Immediately behind the resort is the site of Tha Makham POW camp. And where we sat sitting sipping Singha beers was where POWs bathed during the war.
Every year in late November or early December there is a week of spectacular sound and light shows centred on the bridge commemorating its war history. Our trip was timed to coincide with the shows but the dates were changed late and we missed it by a week, though we did experience the rehearsals.
The next day we were all taken to the museum where Terry briefed us on Neville’s war before we examined the stark exhibits depicting all aspects of life as a prisoner on the railway and the war cemetery.
We were then taken on a tour of “old” Kanchanaburi, the parts that existed during the war.
These included a factory owned by Boon Pong, who at great personal risk provided supplies and medicine to the POWs, the Chungkai Camp, where Neville probably returned after the railway was completed, Aerodrome Camp and nearby cuttings and bridges built by POWs.
There is no evidence of the camps now.
They are overgrown and in some cases built on, though the superstitious Thais try to avoid the bad spirits of the dead.
The following morning we were on a minibus headed to where Neville worked in the Kannyu and Hintok areas, near the more famous Hellfire Pass.
Dunlop Force was mainly involved in cutting a pass through the rock at Hintok, constructing Three-Tier Bridge over the valley immediately beyond and then building up Seven-Metre Embankment.
At Hintok Cutting I sensed my father’s presence. I can’t explain it but I just felt that the nine of us were walking in Neville’s footsteps as we explored the area.
I don’t think my father or Weary Dunlop would be pleased with how these historic Australian sites are being left to degrade, especially when compared with the money being spent to preserve Hellfire Pass and the nearby pedestrian interpretive centre.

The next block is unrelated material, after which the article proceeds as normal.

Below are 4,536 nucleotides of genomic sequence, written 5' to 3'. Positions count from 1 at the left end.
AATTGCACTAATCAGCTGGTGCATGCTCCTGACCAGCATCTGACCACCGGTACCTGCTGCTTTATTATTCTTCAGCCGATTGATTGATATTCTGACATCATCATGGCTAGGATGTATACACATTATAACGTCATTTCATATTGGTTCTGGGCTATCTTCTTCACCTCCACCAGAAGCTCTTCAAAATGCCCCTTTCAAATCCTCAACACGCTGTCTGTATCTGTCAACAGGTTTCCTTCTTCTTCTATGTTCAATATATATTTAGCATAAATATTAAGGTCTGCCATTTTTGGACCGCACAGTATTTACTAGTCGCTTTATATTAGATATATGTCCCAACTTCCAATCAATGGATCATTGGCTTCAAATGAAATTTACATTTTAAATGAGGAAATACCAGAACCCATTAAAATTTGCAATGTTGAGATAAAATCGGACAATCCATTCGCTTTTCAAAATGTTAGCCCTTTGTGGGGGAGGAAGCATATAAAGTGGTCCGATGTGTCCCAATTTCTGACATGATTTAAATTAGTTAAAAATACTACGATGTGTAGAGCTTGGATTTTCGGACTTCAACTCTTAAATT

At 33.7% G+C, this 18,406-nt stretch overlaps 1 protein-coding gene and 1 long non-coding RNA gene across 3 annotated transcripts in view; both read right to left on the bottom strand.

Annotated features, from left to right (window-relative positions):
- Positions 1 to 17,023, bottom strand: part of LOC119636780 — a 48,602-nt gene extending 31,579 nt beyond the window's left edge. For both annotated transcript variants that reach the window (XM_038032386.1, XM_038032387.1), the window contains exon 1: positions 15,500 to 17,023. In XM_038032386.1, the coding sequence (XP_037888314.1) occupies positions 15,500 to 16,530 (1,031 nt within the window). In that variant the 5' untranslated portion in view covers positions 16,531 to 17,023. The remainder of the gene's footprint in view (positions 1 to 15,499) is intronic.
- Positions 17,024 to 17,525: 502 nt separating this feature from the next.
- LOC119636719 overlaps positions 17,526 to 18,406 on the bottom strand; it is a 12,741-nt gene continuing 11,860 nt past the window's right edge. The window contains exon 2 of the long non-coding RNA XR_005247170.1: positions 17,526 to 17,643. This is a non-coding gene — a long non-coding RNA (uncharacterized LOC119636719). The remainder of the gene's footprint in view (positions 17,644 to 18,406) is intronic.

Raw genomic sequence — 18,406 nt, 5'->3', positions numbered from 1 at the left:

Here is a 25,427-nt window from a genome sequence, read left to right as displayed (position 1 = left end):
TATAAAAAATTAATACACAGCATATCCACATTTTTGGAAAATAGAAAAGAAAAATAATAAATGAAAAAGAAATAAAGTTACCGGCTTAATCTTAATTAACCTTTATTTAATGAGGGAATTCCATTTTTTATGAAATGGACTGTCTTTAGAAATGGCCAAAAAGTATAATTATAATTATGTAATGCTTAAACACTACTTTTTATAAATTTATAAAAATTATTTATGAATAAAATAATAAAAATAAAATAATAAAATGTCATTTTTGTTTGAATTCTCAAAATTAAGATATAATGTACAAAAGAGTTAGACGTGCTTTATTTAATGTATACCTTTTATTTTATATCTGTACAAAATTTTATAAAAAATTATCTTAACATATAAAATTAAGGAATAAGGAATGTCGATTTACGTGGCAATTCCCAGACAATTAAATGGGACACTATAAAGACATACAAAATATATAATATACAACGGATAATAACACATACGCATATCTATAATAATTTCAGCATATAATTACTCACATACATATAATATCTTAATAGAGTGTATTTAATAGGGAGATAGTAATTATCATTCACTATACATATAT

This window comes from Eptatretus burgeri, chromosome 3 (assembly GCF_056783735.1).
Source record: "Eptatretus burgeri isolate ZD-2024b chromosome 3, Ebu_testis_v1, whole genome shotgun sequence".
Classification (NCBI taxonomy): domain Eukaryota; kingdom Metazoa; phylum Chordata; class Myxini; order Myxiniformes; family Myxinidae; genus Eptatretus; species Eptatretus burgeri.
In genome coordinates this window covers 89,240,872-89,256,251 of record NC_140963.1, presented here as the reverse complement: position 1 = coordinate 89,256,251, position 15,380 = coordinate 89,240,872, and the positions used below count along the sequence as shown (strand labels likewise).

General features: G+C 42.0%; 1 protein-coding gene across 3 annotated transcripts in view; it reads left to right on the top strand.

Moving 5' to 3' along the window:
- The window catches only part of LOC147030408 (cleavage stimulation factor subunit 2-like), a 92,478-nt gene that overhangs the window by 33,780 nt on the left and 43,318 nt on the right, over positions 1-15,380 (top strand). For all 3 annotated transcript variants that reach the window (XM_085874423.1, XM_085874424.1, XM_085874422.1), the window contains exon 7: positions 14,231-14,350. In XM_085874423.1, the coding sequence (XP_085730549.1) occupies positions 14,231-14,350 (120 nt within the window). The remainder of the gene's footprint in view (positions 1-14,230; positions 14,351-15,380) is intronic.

There was a 3.5km hiking path from Hellfire Pass along the railway passing through Hintok Cutting to Compressor Cutting.
This is now blocked by a fence immediately west of Hintok Cutting, making Compressor Cutting and the site of Pack of Cards Bridge inaccessible.
The jungle and elements are reclaiming the Hintok Cutting, Seven-Metre Embankment and the site of Three-Tier Bridge. If nothing is done these will become just part of the landscape.
Our last stop at dusk was the big viaduct at Wang Pho. This is an impressively long tiered trestle bridge built by POWs along the cliff face of Kwai Noi River.
Although there have been repairs and replacements, the bridge remains much as it was when the POWs completed the job.
There is an array of shops near the Wang Pho station that caters to tourists where some of us bought indigo dyed apparel to take home.
The next day was at our leisure and a group hired kayaks to explore the Kwai river while the thrillseekers chose a quicker ride in a longtail speedboat.
The next day it was back to Bangkok by minibus, giving the chance for some exploring and shopping.
Bangkok is trying to emulate Singapore. There are a number of up-market shopping centres where you can shop and eat in beautiful and air-conditioned surroundings.
But once you get on the streets there is a mix of heavy traffic, noise, pollution and street stalls.
One of the great pleasures of Thailand is the food, which is invariably delicious and cheap.
Gordon and I did our first pilgrimage seven years ago.
The main purpose of this one was to give our grown children an appreciation of what shaped the grandfather they never knew.
I certainly hope it was more than a nice holiday for them but I will have to wait for conversations in the future to know the impact.
(Top image: Neville Jeanes in company. Picture: Supplied by Peter Jeanes)